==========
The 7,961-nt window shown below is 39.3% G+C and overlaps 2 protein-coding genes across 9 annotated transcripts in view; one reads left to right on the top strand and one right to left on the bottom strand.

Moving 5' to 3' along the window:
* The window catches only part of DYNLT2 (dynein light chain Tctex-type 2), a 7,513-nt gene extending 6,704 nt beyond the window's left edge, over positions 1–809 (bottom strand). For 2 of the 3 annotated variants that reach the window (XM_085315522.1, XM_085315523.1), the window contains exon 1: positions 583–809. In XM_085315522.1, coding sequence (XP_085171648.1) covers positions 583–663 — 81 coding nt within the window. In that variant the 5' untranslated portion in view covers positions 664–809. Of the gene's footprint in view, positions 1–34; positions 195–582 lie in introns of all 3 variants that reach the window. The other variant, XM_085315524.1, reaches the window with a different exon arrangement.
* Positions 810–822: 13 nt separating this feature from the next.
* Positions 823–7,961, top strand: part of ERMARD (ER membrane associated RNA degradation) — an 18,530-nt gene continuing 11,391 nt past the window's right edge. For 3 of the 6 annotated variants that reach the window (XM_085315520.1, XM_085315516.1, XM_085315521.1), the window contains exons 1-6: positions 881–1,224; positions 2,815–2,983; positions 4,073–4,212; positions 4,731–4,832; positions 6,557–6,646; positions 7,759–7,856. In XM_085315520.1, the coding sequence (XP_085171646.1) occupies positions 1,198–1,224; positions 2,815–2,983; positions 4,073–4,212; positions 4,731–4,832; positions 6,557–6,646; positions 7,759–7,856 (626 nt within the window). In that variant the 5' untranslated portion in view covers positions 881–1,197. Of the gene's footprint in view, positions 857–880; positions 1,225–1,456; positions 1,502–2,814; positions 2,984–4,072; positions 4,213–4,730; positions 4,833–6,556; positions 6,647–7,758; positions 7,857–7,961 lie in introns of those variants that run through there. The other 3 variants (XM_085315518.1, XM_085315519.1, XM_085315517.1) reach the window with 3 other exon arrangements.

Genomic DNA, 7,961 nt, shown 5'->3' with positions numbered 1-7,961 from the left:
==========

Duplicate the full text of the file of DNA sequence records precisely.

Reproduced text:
The 7,961-nt window shown below is 39.3% G+C and overlaps 2 protein-coding genes across 9 annotated transcripts in view; one reads left to right on the top strand and one right to left on the bottom strand.

Moving 5' to 3' along the window:
* The window catches only part of DYNLT2 (dynein light chain Tctex-type 2), a 7,513-nt gene extending 6,704 nt beyond the window's left edge, over positions 1–809 (bottom strand). For 2 of the 3 annotated variants that reach the window (XM_085315522.1, XM_085315523.1), the window contains exon 1: positions 583–809. In XM_085315522.1, coding sequence (XP_085171648.1) covers positions 583–663 — 81 coding nt within the window. In that variant the 5' untranslated portion in view covers positions 664–809. Of the gene's footprint in view, positions 1–34; positions 195–582 lie in introns of all 3 variants that reach the window. The other variant, XM_085315524.1, reaches the window with a different exon arrangement.
* Positions 810–822: 13 nt separating this feature from the next.
* Positions 823–7,961, top strand: part of ERMARD (ER membrane associated RNA degradation) — an 18,530-nt gene continuing 11,391 nt past the window's right edge. For 3 of the 6 annotated variants that reach the window (XM_085315520.1, XM_085315516.1, XM_085315521.1), the window contains exons 1-6: positions 881–1,224; positions 2,815–2,983; positions 4,073–4,212; positions 4,731–4,832; positions 6,557–6,646; positions 7,759–7,856. In XM_085315520.1, the coding sequence (XP_085171646.1) occupies positions 1,198–1,224; positions 2,815–2,983; positions 4,073–4,212; positions 4,731–4,832; positions 6,557–6,646; positions 7,759–7,856 (626 nt within the window). In that variant the 5' untranslated portion in view covers positions 881–1,197. Of the gene's footprint in view, positions 857–880; positions 1,225–1,456; positions 1,502–2,814; positions 2,984–4,072; positions 4,213–4,730; positions 4,833–6,556; positions 6,647–7,758; positions 7,857–7,961 lie in introns of those variants that run through there. The other 3 variants (XM_085315518.1, XM_085315519.1, XM_085315517.1) reach the window with 3 other exon arrangements.

Genomic DNA, 7,961 nt, shown 5'->3' with positions numbered 1-7,961 from the left: